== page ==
// them. this makes everything as abstract as possible so we can cut and paste
taskList.push_back( m_pTimer );
taskList.push_back( m_pVideo );
taskList.push_back( m_pLogic );

m_pKernel->boot( taskList );
// *** we're running at this point, and should only exit afrer the loop dies ***
}


I'm sorry about all these questions, I've just never used these shared pointers before and they're all a little it confusing. I'm not sure if I can use them with the STL, if I can't (although I believe someone said its safe to use these, and not auto_ptr?). Thanks for everyone's help.

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I think we need more information to resolve this problem. I tried to build up a minimal version of what you're doing based on what you're posted so far, and it works fine:
#include <deque>
#include <iostream>
#include <list>
#include <boost/bind.hpp>
#include <boost/shared_ptr.hpp>

class ITask
{

public:

virtual void exec() const = 0;

};

class TimerTask
:
public ITask
{

public:

virtual void exec() const
{
std::cout << "TimerTask\n";
}

};

class VideoTask
:
public ITask
{

public:

virtual void exec() const
{
std::cout << "VideoTask\n";
}

};

class LogicTask
:
public ITask
{

public:

virtual void exec() const
{
std::cout << "LogicTask\n";
}

};

typedef std::list< boost::shared_ptr< ITask > > CTaskList;

class CKernel
{

public:

void boot(CTaskList taskList);
void run();
void LINK_TASK_TO_KERNEL(boost::shared_ptr< ITask >);

private:

CTaskList m_TaskList;
std::deque< boost::shared_ptr< ITask > > tasks_;

};

class CEngine
{

public:

CEngine();

private:

boost::shared_ptr< TimerTask > m_pTimer;
boost::shared_ptr< VideoTask > m_pVideo;
boost::shared_ptr< LogicTask > m_pLogic;
boost::shared_ptr< CKernel > m_pKernel;

};

void CKernel::boot(CTaskList taskList)
{

m_TaskList = taskList;

for(CTaskList::iterator it = m_TaskList.begin(); it != m_TaskList.end(); ++it)
{
LINK_TASK_TO_KERNEL(*it);
}
run();
}

void CKernel::run()
{
std::for_each(tasks_.begin(), tasks_.end(), boost::bind(&ITask::exec, _1));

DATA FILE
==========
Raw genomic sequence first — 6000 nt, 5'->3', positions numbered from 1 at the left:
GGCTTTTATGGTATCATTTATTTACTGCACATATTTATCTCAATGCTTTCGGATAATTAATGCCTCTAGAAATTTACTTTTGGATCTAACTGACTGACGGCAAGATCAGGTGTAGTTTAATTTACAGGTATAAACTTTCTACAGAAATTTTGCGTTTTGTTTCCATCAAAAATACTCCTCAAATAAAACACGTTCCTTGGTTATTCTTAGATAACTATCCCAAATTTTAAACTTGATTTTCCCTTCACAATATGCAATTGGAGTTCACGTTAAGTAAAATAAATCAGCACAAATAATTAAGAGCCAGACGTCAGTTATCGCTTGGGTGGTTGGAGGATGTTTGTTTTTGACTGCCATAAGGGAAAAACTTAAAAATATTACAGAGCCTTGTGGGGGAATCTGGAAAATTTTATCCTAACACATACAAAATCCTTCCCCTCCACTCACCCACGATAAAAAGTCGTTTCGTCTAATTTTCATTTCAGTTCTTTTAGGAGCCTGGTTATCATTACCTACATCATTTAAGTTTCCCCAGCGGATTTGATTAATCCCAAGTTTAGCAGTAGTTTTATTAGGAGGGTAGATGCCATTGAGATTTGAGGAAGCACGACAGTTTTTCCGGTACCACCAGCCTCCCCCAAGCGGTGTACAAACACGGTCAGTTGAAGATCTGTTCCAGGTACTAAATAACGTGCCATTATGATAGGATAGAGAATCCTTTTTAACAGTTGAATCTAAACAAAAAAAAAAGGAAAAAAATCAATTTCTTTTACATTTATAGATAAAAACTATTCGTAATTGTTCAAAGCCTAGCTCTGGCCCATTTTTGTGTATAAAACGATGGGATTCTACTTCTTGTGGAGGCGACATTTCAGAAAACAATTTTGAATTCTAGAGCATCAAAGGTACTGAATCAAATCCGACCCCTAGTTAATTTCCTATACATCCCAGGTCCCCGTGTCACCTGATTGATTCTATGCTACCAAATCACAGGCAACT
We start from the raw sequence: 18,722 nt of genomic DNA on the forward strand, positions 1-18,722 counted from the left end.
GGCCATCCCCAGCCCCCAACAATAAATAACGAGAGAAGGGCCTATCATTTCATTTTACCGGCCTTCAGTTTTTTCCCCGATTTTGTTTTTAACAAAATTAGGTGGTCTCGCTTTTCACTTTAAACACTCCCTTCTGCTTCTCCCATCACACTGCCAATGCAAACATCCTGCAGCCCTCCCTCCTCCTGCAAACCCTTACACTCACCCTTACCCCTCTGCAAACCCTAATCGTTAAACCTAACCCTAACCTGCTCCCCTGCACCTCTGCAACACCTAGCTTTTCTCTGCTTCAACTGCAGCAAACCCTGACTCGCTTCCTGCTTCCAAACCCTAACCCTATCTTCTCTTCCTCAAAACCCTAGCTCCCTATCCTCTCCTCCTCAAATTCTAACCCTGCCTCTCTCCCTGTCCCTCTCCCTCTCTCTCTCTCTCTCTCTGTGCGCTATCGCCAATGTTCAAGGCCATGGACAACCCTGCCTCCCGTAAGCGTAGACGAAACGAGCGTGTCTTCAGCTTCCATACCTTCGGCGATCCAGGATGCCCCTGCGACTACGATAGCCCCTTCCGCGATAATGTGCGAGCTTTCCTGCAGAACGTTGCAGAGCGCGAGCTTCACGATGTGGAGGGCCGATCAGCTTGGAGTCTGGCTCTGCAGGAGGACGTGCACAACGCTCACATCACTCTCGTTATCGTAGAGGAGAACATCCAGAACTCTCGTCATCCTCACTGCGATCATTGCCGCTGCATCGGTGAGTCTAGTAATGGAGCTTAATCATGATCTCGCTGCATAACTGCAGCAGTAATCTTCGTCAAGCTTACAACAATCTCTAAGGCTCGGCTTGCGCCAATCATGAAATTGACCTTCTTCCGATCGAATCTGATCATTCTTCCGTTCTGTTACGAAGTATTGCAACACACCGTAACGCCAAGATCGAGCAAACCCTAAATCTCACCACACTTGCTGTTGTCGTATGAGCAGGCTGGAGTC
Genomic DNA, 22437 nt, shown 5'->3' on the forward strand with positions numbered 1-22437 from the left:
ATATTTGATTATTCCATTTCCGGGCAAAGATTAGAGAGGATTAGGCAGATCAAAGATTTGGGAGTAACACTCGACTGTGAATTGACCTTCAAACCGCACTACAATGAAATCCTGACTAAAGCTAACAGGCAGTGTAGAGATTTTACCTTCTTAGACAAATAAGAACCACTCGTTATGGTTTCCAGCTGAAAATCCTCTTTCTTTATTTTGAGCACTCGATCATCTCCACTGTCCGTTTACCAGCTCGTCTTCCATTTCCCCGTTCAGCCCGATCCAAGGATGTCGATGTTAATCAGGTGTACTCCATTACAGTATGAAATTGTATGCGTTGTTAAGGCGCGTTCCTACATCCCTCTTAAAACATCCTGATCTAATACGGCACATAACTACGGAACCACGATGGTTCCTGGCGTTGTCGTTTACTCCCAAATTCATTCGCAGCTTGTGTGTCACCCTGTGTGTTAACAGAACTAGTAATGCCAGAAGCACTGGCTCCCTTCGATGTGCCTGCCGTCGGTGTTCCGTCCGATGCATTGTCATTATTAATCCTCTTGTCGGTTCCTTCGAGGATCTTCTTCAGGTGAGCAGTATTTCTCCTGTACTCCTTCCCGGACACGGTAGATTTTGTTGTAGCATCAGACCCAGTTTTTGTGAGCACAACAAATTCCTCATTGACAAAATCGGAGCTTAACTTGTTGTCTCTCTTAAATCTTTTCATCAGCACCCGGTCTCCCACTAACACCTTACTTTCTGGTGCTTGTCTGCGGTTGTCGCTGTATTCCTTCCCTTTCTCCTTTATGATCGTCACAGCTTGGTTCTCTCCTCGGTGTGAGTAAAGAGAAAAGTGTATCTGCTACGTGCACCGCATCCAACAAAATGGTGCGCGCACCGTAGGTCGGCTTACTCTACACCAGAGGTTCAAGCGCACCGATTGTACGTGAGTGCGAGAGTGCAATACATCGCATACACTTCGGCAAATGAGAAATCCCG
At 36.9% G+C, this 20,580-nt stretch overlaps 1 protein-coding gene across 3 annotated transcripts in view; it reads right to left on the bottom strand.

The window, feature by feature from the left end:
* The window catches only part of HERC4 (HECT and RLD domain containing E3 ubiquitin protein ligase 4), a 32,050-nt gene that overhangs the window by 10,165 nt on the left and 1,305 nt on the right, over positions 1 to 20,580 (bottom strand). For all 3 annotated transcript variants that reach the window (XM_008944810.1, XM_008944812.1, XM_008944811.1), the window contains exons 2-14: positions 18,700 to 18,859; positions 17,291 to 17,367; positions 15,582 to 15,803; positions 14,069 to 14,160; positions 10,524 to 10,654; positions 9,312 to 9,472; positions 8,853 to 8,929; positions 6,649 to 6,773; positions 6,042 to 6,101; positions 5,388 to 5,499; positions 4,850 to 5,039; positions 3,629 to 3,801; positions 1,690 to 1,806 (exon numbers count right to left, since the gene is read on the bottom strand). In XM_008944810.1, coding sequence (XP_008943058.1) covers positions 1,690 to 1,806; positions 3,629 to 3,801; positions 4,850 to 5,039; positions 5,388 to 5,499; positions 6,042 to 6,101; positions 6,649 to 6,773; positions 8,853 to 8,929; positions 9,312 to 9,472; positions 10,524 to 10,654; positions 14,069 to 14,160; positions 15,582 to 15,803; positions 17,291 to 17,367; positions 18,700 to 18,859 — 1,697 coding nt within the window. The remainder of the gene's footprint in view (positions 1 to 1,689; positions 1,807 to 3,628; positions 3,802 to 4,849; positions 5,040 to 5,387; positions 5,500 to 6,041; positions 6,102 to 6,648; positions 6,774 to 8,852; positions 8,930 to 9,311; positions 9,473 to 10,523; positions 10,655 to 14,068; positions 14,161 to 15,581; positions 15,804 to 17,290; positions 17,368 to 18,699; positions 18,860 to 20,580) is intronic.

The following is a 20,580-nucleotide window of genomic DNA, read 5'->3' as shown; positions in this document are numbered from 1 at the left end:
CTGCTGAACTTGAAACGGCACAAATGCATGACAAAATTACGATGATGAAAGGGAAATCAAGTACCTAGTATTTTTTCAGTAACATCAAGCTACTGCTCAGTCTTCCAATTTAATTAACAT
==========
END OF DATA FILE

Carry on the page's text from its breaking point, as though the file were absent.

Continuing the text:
}

void CKernel::LINK_TASK_TO_KERNEL(boost::shared_ptr< ITask > task)
{
tasks_.push_back(task);
}

CEngine::CEngine()
:
m_pTimer(new TimerTask()),
m_pVideo(new VideoTask()),
m_pLogic(new LogicTask())
{
m_pKernel = boost::shared_ptr<CKernel> (new CKernel);
// log = shared_ptr<logFile> (new logFile("log.txt"));

CTaskList taskList; // used to pass into the kernel booting process

// we need to add the tasks to the task list in order for the kernel to run
// them. this makes everything as abstract as possible so we can cut and paste
taskList.push_back( m_pTimer );
taskList.push_back( m_pVideo );
taskList.push_back( m_pLogic );

m_pKernel->boot( taskList );
// *** we're running at this point, and should only exit afrer the loop dies ***
}

int main()
{
CEngine e;
}

Perhaps you could post anything that looks structuraly very different in your actual code? Also, did you actually check that m_pTimer were actually set when you added them to the list (i.e. the owned pointer was not NULL)?

Finally, yes, you can use boost::shared_ptr with the SC++L (Standard C++ Library, abbreviation stolen from MaulingMonkey). The SC++L container classes require that copies are equivalent. For boost::shared_ptr this is true. Copy a boost::shared_ptr and both the original and the copy point to the same object. For std::auto_ptr on the other hand copying transfers ownership. Copy a std::auto_ptr and the copy points to the object while the original points to nothing.

Enigma

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Ahh, yeah, I feel like an idiot now. When I switched to using shared_ptr I didn't do this:

m_pTimer = shared_ptr<TimerTask> (new TimerTask(30) );
m_pLogic = shared_ptr<LogicTask> (new LogicTask(20) );
m_pVideo = shared_ptr<VideoTask> (new VideoTask(10) );

I actually left to run some errands and came back, immediately when I saw it I slapped myself in the forehead. Mistakes, mistakes. Thanks everyone for their help.